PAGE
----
Honking miniature train horns in Scarborough Southwest

The Scarborough Model Railroaders Club went full steam ahead.

Last Sunday’s model train show welcomed Scarborough families and model train collectors aboard the event.

The models were divided into two sections— The N scale layout on the first floor showed a landscape based upon modern-era Appalachia, while the HO scale layout in the basement was an extensive piece put together that models 1950s transition era Southwestern Ontario.

Adults and kids alike spent hours marvelling at the modelling and scenic skills of the club members.   The elaborate landscapes were miniature equivalents of Southern Ontario towns and communities in the 1950s, with models chugging through them all day.

“These are portable layouts we take with us on the road when we have shows out of town,” said Bill Crich, President of the Scarborough Model Railroaders Club.  “Much of these model trains come from our own homes, like our club’s other members, I am very much an enthusiast myself.”

There are no founding members left in the 40-year-old club, though there are still senior members who have stayed with the club for at least a decade.

“These are all up-to-date representations of trains in the 50’s,” said Crich, pointing to the different models showcased in the basement of the aged warehouse.  “Our club’s members meet every Tuesday to talk about our new acquisitions and do training for the operation and maintenance of the trains. “

He was satisfied with the show’s turnout and recognized familiar faces from their last show.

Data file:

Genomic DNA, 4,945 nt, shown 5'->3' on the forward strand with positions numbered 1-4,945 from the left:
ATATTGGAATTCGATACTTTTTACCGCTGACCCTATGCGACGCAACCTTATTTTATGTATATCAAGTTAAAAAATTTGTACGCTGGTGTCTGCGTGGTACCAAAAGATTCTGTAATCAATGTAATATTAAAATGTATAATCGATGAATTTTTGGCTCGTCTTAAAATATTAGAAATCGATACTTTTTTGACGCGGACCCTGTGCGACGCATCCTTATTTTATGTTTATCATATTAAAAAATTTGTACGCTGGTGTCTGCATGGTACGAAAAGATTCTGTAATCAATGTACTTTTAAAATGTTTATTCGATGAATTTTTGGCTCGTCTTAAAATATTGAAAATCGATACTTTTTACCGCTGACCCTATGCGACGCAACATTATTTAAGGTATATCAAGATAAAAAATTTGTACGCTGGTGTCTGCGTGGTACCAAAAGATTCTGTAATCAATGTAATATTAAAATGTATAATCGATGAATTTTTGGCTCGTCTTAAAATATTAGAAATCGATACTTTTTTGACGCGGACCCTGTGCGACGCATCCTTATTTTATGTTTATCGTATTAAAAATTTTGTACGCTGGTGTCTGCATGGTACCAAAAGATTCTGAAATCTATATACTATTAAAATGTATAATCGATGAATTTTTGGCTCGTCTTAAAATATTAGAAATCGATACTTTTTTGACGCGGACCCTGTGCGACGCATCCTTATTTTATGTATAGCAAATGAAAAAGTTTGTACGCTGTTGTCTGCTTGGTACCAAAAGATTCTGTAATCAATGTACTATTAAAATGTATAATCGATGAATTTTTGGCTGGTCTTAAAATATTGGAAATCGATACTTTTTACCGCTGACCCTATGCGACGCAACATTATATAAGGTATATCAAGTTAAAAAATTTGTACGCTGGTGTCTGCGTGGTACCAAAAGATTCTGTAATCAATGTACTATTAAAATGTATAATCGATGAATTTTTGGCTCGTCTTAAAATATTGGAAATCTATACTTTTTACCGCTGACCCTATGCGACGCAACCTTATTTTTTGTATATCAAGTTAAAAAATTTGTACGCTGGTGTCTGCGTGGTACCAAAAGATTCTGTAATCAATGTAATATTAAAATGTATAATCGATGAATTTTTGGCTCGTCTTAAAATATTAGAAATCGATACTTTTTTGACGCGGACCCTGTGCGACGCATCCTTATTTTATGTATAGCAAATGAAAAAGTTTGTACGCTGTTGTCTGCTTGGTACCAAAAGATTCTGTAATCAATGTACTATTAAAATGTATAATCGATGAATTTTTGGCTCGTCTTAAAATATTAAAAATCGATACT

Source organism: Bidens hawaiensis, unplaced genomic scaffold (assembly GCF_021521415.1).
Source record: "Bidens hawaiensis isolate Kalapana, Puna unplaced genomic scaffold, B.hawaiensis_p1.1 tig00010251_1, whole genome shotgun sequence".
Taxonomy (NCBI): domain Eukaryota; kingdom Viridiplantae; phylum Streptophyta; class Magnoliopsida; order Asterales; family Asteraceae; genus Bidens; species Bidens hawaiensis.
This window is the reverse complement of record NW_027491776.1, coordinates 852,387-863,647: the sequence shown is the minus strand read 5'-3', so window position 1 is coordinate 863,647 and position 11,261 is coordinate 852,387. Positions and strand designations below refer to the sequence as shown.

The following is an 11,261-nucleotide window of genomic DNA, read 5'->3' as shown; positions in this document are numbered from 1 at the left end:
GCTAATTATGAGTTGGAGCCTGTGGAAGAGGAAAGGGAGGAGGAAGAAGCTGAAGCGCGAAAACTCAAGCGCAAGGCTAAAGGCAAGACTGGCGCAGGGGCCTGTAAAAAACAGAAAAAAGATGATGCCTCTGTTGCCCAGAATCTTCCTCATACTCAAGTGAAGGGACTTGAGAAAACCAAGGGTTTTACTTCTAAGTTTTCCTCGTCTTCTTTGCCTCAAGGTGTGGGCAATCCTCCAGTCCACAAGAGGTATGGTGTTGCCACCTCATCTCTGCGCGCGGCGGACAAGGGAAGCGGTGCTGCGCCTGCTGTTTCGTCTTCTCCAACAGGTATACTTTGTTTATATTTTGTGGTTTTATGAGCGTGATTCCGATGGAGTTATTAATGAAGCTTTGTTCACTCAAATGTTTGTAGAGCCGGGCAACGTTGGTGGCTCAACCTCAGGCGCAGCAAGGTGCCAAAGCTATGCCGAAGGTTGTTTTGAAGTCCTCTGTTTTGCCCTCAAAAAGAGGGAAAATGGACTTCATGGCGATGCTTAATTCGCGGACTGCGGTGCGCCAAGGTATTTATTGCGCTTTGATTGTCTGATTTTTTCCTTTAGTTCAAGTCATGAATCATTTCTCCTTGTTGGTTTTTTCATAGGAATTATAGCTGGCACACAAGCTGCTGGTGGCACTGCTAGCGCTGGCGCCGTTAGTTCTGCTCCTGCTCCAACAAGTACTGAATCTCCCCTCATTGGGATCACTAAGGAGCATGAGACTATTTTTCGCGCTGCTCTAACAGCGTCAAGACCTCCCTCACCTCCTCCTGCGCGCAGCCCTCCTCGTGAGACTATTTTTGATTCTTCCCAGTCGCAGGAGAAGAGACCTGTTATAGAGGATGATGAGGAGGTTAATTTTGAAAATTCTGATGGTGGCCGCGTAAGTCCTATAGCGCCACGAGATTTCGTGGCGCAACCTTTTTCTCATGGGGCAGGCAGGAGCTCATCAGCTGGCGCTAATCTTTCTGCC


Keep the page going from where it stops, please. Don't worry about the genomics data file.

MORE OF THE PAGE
A ‘Virtual Cab Ride’ was offered, where a tiny camera was mounted on the front of one of the model trains.  The view was shown on 2 television monitors; attendees could sit in front of the televisions and enjoy landscapes, even from the insides of the miniature tunnels.

“I received flyers for this train show,” said Paul Haber, a freelance television producer from North York.  “I came because my son is so interested in trains.  It is my first time here but I love seeing the kids so busy.”

He appreciated very much how the Club’s members constructed, wired and structured the complete layout of both floors in the show.

“Today’s turnout is pretty good,” said Daryl T. Pullen, a club member and volunteer at the model train show.  “I am responsible for making sure the trains run smoothly, this is sometimes difficult because they are so small and they are hard to work on sometimes.”

The aims of this train show were to increase public awareness of the history of trains, and to get more young people interested in collecting model trains.

Working on the N Scale Layout, Pullen was one of the Club’s volunteers, operating 113 trains winding their way through the Appalachian Mountains.

Attracted by the picturesque miniature scenes, freelance graphic designer Rob Robotham is a train show regular.

“This show came up while I was Googling 4 years ago,” he said.  “I really like this show because I admire the time and money that these Club members devote themselves to.  This show is community building and it is good family fun.”

He praised the creativity in how the members laid out the 1700 square feet of track, towns, industrial areas, hills, bridges and tunnels exactly according to Southern Ontario scenes during the steam-to-diesel transition era.

The next model train show will be Mar. 6 at 17 Jeavons Ave., near the intersection of Danforth Rd. and Birchmount Rd.

One comment:

  1. Of course, I’m highly biased, but I think this article is great — really enjoyed reading it!

Comments are closed.